Book Image

Quantum Computing with Silq Programming

By : Srinjoy Ganguly, Thomas Cambier
Book Image

Quantum Computing with Silq Programming

By: Srinjoy Ganguly, Thomas Cambier

Overview of this book

Quantum computing is a growing field, with many research projects focusing on programming quantum computers in the most efficient way possible. One of the biggest challenges faced with existing languages is that they work on low-level circuit model details and are not able to represent quantum programs accurately. Developed by researchers at ETH Zurich after analyzing languages including Q# and Qiskit, Silq is a high-level programming language that can be viewed as the C++ of quantum computers! Quantum Computing with Silq Programming helps you explore Silq and its intuitive and simple syntax to enable you to describe complex tasks with less code. This book will help you get to grips with the constructs of the Silq and show you how to write quantum programs with it. You’ll learn how to use Silq to program quantum algorithms to solve existing and complex tasks. Using quantum algorithms, you’ll also gain practical experience in useful applications such as quantum error correction, cryptography, and quantum machine learning. Finally, you’ll discover how to optimize the programming of quantum computers with the simple Silq. By the end of this Silq book, you’ll have mastered the features of Silq and be able to build efficient quantum applications independently.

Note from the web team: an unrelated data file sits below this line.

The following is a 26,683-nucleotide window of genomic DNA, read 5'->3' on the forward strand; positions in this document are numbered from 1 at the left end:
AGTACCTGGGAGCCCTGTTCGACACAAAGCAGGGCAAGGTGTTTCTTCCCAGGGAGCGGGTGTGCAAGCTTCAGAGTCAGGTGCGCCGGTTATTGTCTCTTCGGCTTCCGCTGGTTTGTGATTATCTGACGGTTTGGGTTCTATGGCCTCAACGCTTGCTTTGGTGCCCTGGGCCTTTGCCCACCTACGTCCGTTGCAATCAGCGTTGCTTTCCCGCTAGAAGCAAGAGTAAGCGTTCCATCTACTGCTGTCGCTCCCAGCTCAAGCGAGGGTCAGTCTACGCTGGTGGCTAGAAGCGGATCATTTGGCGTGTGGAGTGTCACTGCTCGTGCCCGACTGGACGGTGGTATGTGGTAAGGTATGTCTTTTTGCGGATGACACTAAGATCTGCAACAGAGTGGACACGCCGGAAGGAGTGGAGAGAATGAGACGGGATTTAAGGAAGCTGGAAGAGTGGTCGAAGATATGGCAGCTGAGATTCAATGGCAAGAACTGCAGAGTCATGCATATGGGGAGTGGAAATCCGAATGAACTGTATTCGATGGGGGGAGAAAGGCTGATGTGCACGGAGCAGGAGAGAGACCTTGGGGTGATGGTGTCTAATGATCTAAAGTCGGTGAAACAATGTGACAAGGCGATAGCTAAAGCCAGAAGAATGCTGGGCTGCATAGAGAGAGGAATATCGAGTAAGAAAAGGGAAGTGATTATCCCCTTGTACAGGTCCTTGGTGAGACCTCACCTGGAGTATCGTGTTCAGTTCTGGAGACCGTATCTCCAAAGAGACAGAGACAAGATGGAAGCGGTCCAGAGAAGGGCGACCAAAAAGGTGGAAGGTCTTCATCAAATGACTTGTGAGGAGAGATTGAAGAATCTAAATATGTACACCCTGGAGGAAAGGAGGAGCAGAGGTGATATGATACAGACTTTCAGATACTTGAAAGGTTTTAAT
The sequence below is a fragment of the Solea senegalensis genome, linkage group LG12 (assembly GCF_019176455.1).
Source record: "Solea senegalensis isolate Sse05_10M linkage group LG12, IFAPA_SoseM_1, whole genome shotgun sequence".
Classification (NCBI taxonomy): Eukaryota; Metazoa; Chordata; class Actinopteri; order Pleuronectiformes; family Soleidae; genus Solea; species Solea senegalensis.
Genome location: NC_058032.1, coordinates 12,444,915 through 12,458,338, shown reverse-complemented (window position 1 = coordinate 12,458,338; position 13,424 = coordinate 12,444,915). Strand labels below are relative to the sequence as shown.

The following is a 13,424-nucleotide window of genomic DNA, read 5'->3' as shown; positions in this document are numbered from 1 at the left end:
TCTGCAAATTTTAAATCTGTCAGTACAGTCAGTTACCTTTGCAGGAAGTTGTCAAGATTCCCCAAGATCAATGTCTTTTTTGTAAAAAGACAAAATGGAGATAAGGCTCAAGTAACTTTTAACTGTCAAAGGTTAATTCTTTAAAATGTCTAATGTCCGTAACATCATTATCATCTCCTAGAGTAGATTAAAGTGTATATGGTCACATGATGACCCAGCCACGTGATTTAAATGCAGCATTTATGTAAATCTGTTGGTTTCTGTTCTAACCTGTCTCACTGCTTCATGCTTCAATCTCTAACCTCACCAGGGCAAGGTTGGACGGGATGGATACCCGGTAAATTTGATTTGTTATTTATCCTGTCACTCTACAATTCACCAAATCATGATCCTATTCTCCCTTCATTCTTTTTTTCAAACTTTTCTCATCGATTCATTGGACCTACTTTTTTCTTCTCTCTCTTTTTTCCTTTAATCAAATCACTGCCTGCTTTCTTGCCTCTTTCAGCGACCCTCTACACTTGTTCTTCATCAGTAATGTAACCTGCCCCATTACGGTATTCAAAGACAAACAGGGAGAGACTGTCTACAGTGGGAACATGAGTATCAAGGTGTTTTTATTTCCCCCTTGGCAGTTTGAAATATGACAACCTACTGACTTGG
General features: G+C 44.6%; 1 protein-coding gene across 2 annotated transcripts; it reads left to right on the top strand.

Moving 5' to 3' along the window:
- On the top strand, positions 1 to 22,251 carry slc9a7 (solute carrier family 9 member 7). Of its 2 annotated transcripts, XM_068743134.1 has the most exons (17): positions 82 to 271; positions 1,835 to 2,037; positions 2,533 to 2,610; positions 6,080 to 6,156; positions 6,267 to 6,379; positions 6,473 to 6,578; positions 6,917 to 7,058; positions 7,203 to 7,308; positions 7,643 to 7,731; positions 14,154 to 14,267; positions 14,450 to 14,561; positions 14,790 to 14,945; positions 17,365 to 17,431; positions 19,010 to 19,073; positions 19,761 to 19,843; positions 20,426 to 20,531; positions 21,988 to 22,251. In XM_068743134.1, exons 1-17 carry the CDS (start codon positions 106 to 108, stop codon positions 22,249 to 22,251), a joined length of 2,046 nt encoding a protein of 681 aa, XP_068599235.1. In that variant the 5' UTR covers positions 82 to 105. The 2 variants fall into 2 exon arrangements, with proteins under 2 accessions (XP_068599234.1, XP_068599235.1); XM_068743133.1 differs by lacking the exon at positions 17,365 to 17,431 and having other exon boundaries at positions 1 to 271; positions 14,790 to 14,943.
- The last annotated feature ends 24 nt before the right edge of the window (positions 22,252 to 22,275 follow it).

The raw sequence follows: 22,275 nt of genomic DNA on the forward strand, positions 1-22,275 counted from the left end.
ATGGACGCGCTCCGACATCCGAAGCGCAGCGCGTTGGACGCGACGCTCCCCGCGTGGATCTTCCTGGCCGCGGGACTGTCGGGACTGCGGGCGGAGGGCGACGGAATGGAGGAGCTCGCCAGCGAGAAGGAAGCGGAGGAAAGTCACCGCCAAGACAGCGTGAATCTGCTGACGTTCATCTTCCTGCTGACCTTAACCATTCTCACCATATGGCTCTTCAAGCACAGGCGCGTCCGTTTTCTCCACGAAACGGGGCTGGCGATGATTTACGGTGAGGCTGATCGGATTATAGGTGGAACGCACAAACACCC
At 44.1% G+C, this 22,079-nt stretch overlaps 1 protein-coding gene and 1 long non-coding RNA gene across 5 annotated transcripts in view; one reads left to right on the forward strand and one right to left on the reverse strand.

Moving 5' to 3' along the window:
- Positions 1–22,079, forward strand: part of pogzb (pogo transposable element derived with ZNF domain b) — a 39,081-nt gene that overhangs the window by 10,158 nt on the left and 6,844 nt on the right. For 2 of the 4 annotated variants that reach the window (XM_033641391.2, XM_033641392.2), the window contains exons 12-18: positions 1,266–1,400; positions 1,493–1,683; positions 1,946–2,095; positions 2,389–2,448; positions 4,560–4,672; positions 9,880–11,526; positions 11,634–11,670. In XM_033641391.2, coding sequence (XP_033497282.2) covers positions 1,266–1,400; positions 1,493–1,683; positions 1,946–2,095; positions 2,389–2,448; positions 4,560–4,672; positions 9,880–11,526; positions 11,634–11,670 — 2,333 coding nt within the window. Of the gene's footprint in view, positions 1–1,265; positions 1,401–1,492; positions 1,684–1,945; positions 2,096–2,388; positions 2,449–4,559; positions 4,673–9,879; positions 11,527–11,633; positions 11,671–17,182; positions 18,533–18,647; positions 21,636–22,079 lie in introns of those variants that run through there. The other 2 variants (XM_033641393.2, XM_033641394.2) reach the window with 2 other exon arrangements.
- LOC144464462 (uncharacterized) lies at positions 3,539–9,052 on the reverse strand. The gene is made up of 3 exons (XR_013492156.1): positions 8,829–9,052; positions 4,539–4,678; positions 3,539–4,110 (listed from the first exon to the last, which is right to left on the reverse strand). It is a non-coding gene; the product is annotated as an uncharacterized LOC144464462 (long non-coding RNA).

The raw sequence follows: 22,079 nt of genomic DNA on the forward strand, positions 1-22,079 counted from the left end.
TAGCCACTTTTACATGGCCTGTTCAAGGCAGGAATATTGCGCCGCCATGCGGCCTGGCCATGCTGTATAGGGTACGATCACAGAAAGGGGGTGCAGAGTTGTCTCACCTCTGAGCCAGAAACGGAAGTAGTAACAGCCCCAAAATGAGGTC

Table of Contents (19 chapters)
Section 1: Essential Background and Introduction to Quantum Computing
Section 2: Challenges in Quantum Programming and Silq Programming
Section 3: Quantum Algorithms Using Silq Programming
Section 4: Applications of Quantum Computing

Getting started with quantum machine learning

In the previous section, you learned about the field of machine learning and the three most common algorithms used by machine learning researchers and by industries to accelerate growth. Every year, we are now witnessing a significant amount of growth of data worldwide, and the rate is going to increase even more in the near future. It has been estimated that about 60 zetabytes () has been accumulated by our planet!

Due to the growth of data and its associated features, the power of classical computers is becoming limited. We have powerful classical computers today that can deal with high-dimensional data, but a time is coming when classical computers won't be able to handle very high-dimensional data, and at that time quantum machine learning algorithms will have to step in.

The term quantum machine learning was coined by Lloyd, Mohseni, and Rebentrost in their paper Quantum algorithms for supervised and unsupervised machine...